MOSCOW (JTA) – Although largely absent from the opposition rallies preceding this week’s parliamentary elections, some Jews chose the polls to quietly register their discontent with what they see as a period of eroding freedoms across Russia.
Millions defied chilling winds and steady snowfall to vote Sunday in elections seen largely as a referendum on the policies of Russian President Vladimir Putin.
And while Putin’s United Russia party easily rode a wave of oil money to a landslide victory – returns gave his United Russia party 64 percent of the vote – some Jews opted for parties that had no realistic chance of gaining seats in the lower house of parliament, the Duma.
Inna Ioffe, a 23-year-old manager in Nizhniy Novgorod, said she voted for the liberal SPS party because of Putin’s support for terrorist groups dedicated to Israel’s destruction.
“United Russia is the party of the president, and the president supports Hamas and Hezbollah,” she said. “I can’t vote for the people who support people who kill my people.”
Moscow’s Hillel director, Dimitry Maryasis, voted for the small Civilian Power party of Mikhail Barshchevsky knowing full well that the party, whose symbol is a sunflower in an outstretched hand, had little hope of placing in elections dominated by aggressive anti-western rhetoric.
Although Sunday’s vote was ostensibly for seats in the parliament, a massive advertising campaign across Moscow featuring signs such as “Moscow Chooses Putin” and “Putin’s Plan is a Victory for Russia” made it clear that more was at stake than who sits in the rubber-stamp legislature.
These mixed messages appeared to have achieved their goal, as some people seemed confused when asked for whom they were voting.
A woman milling around a Jewish community center in Moscow said she was voting for Putin before she quickly corrected herself and said, “for United Russia.”
In an otherwise predictable season, surprisingly some Jews said they were turning to the Communists as an outlet for their protest vote.
According to a recent poll by the independent Levada polling center in Moscow, the Communist Party of the Russian Federation, or KPRF, was likely to be the only party other than United Russia to clear the 7 percent threshold needed to gain Duma representation.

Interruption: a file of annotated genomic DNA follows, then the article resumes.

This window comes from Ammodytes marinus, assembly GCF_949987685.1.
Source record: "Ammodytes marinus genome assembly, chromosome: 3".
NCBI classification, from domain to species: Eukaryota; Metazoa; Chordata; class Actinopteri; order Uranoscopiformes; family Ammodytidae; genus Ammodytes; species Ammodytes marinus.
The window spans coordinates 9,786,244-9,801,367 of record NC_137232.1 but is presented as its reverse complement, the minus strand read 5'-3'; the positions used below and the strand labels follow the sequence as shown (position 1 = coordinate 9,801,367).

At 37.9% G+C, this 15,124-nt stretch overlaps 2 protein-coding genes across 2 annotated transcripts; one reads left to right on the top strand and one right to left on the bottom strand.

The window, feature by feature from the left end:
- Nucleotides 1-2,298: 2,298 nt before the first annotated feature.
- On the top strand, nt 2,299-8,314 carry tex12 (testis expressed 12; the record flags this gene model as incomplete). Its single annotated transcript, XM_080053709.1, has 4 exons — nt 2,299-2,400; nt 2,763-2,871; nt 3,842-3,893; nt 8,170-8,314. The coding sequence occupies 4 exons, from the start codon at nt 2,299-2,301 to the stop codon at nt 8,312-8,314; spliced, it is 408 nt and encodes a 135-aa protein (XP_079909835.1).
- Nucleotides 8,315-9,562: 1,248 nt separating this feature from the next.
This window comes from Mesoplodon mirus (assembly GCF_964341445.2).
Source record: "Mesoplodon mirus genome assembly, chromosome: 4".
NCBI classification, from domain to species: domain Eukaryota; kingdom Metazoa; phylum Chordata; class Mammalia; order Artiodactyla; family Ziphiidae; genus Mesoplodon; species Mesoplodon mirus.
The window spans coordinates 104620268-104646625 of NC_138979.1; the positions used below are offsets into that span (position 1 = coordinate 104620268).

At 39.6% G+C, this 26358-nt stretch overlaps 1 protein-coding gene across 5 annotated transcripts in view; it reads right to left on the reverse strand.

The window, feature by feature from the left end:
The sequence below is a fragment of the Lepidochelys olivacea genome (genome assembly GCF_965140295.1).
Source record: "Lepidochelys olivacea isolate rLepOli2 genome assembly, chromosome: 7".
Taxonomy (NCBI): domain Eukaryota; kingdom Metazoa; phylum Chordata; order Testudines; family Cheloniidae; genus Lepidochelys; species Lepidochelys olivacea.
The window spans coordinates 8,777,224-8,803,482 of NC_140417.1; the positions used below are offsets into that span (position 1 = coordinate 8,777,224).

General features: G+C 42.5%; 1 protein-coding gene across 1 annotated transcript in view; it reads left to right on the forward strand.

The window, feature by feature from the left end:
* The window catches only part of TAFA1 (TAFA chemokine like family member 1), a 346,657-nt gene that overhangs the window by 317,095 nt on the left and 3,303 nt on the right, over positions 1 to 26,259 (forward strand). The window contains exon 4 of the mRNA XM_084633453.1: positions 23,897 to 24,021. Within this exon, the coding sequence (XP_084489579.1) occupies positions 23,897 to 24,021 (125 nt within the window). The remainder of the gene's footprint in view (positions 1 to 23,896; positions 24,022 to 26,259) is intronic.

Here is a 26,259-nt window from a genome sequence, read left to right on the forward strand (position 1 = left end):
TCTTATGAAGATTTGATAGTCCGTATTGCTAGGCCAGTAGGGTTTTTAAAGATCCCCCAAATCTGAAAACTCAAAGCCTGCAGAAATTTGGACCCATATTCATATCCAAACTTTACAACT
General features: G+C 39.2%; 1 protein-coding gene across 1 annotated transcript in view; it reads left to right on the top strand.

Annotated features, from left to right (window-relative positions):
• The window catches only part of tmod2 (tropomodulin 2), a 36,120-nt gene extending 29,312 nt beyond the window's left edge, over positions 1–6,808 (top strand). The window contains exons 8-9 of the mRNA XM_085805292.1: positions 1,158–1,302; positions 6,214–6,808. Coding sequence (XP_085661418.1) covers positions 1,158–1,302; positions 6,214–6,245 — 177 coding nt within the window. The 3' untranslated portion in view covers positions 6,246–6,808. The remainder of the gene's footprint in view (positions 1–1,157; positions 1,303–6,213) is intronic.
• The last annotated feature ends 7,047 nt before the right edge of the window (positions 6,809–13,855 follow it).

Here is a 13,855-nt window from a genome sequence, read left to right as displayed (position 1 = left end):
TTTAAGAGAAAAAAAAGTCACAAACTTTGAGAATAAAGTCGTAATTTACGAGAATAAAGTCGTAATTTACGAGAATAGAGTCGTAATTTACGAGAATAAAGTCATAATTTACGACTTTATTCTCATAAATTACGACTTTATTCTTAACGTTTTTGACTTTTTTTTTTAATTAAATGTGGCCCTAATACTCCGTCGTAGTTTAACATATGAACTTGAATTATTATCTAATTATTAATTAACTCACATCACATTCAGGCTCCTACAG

With the 98 percent of the votes counted, the Communists were in second with 11.6 percent of the vote.
However, among the 11 parties running, two others loyal to the Kremlin appeared to cross the 7 percent threshold. The Liberal Democratic Party, led by ultranationalist Vladimir Zhirinovsky, reportedly received 8.2 percent, and Fair Russia, a party whose creation was approved by Putin, had 7.6 percent.
Inna Frenkel, a 23-year-old democracy activist, said she wouldn’t have voted for the Communists if she had more choices.
“Last time I voted for Yabloko and they didn’t help,” she said. “I didn’t want to make the same mistake.”
In the quavering monotone of a mourner, Frenkel described what she sees as Putin’s monopoly on the organs of Russian society. She thought it better to go with the KPRF, if only as a bulwark against United Russia.
“Roughly speaking, I don’t want to have a one-party system in the country, and a monopoly in both the political and economic sphere,” she said. “I want to be able to make sure that democracy works in the country, I guess.”
It wasn’t just disaffected youth who were drawn to the KPRF, however. Even some who remembered the Soviet Union said they chose the enemy they know over the unpredictable future of a virtually unconstrained Putin.
Vladimir Moiseivich Tsentsiper, 70, recalled how hard life was under the communists. In 1991 he helped defend the Russian White House for Boris Yeltsin against a failed communist coup. But his disgust with the politics of the current regime overcame the weight of distant memories.
“I voted for them even though my parents were repressed, Tsentsiper told JTA. “I was born in 1937 in very difficult conditions. I’ve never voted for communists before in my life.”
Tsentsiper, believing that the Communist Party might represent the only opposition voice that will be heard, added: “I hope, and this is a very weak hope, that the KPRF can afford some kind of resistance to United Russia.”
Reports of arrests and harassment of election monitors across the country appeared to validate the cynicism expressed by those who spoke with JTA.
At a news conference Sunday in Moscow, the independent election-monitoring group Golos lashed out at the government for a string of what it said were politically motivated arrests of its monitors.
“We were astonished,” said project manager Tatyana Bogdanova, “because we haven’t expected this kind of harassment or administrative pressure. In fact we’ve never experienced this before.”
Golos, which is registered in the Russian Federation and has been conducting monitoring since 2000, has found itself in the uneasy position of opposing the Kremlin as it sought the type of massive victory needed to grant Putin the mandate he seeks.
Bogdanova echoed a point brought up by many angry voters: If Putin is so genuinely popular, why does he need to use such heavy-handed techniques in dealing with a tiny and marginalized opposition?
“I think it’s something that deals with their inferiority complex and overaction,” said Mikhail Masterovoy of Moscow. He voted for SPS.